Topic: Foreign Accounts
This blog entry discusses the “tax gap” caused, in part, by taxpayers with undisclosed foreign accounts, and what the IRS’s Criminal Investigation Division (CID) is doing about it.
The Tax Gap. The IRS’s criminal investigation division (otherwise called the “CID”) has a “mission.” Its mission is to close the “tax gap”–and what is that? The IRS states that the tax gap is “the amount of tax liability faced by taxpayers that is not paid on time.” In other words, it is the amount the IRS loses because taxpayers fail, for one reason or another, to pay their liabilities. With more austere language, the CID’s mission is
to foster voluntary compliance and ensure public confidence through effective enforcement of criminal statutes relative to tax administration and financial crimes….
Non-Filers & Tax Evaders Widen Tax Gap. Now, it is true that the tax gap cannot be closed entirely (achieving 100% compliance is unrealistic). But what has become clear is that a significant portion of the tax gap is due to individual and corporate nonfilers and tax evaders–and this includes those with undisclosed foreign accounts. See Comisky, Feld, and Harris, Tax Fraud & Evasion ¶ 1.03 Undeclared Foreign Accounts and Offshore Tax Fraud (2012). The remainder of this blog entry discusses some of the CID’s efforts and some recent convictions.
CID’s Efforts. In seeking to eliminate the tax gap, the CID has a number of programs, including those that relate to examination, collection, and “computer-matching programs.” For more on the CID’s methods, see IRS Criminal Investigations.
The CID is quite successful with its programs and efforts. Indeed, in the IRS’s words:
[s]ince [CID’s] inception in 1919 to the present, the conviction rate for Federal tax prosecutions has never fallen below 90 percent. This is a record of success that is unmatched in Federal law enforcement.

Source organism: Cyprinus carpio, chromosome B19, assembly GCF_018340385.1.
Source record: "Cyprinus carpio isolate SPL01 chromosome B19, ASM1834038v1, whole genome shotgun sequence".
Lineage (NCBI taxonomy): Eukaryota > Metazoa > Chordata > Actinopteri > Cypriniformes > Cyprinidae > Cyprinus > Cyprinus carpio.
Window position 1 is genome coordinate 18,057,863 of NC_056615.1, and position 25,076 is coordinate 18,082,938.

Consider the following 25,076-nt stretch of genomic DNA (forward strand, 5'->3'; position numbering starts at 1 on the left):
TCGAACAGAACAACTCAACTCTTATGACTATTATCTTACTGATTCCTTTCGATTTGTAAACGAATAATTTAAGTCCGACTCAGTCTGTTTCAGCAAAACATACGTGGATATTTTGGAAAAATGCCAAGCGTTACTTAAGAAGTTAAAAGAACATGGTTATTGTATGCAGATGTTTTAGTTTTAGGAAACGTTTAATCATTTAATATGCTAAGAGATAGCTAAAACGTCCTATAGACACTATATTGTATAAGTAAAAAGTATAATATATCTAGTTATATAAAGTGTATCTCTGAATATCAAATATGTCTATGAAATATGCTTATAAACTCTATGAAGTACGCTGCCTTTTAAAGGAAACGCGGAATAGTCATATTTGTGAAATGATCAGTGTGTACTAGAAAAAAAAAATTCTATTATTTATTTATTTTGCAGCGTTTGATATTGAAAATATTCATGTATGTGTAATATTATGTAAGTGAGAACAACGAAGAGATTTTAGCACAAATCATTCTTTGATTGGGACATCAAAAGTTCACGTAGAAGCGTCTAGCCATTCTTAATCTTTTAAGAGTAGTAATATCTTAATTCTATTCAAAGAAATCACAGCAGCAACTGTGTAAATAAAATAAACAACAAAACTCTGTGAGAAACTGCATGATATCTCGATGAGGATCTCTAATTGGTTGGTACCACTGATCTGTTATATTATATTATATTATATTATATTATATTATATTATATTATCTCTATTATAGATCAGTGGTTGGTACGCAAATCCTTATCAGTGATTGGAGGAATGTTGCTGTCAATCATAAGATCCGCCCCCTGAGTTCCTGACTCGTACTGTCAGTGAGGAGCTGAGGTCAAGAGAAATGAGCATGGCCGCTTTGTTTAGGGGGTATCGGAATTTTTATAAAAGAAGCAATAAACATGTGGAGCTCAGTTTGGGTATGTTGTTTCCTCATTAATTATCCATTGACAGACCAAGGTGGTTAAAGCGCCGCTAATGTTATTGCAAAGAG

90 percent conviction rate! That is truly extraordinary–and it should cause concern for the person with an undisclosed account.
Undisclosed Foreign Accounts. The US loses close to $100 billion in tax revenues from offshore tax abuses. See Comisky, Feld, and Harris, Tax Fraud & Evasion ¶ 1.07 Undeclared Foreign Accounts and Offshore Tax Fraud (2012)(citing Senate subcommittee findings). The last few years we were surprised to learn that a number of financial institutions have been facilitating international tax evasion by creating prohibited tax havens.
For example, on Feb. 18, 2009, the DOJ implicated USB, Switzerland’s largest bank, on charges of conspiracy to defraud the U.S. because it impeded the IRS in the ascertaining, computing, assessing, and collecting of income tax for 5 years (from 2002 until 2007). The Wall Street Journal ran a story on it.
USB entered into a settlement agreement to pay a sum of $780 million in fines, penalties, interest, and also restitution. Some of USB’s bankers were also charged. See, e.g., United States v. Birkenfeld, Dkt. No. 08-CR-60099 (Zloch) (SD Fla., Apr. 10, 2008).
What is most significant, however, is not the fact that USB or its bankers were charged, but the extent to which USB accountholders were liable. Thus, for example, in April of 2009, the government filed a criminal complaint against Steven Michael Rubinstein, a USB accountholder who had dual citizenship in the U.S. and South Africa. He was charged with filing a false income tax return, thus violating IRC §7206(1).
The IRS caught up to him after two years after the event. The lesson? Once you commit tax fraud, you can never feel “safe”; you will always be looking over your shoulder. In part, this stems from the unlimited statute of limitations that exists for tax fraud.
Mr. Rubenstein was later sentenced to three years probation, twelve months of home confinement, and a $40,000 criminal fine.
Similarly, in August of 2009, one John McCarthy was charged with one count of willfully failing to file an FBAR. He had an undisclosed USB account, and that resulted in a violation of 31 USC §§5314; 5322(a).
How, exactly, did he do this? Well, he was the owner of a USB account, yes, but it was held in the name of a Hong Kong corporation and he used that to conceal more than $1 million from his U.S.-based business. He was eventually sentenced to 6 months home confinement, a criminal fine of $25,000, restitution in excess of $485,000, and 300 hours of community service.
The solution: voluntary disclosure. If you have undisclosed foreign account, you have some legal options open to you. One of those is to make a voluntary disclosure. A voluntary disclosure is where you reveal to the IRS your foreign accounts before they find them. It often results in substantially lesser penalties, and no jail time.
It is sometimes said that fighting the IRS alone a bit like walking into a firestorm. Our Firm offers a robust defense for taxpayers facing criminal tax accusations. We can help if you’ve found your way into tax problems.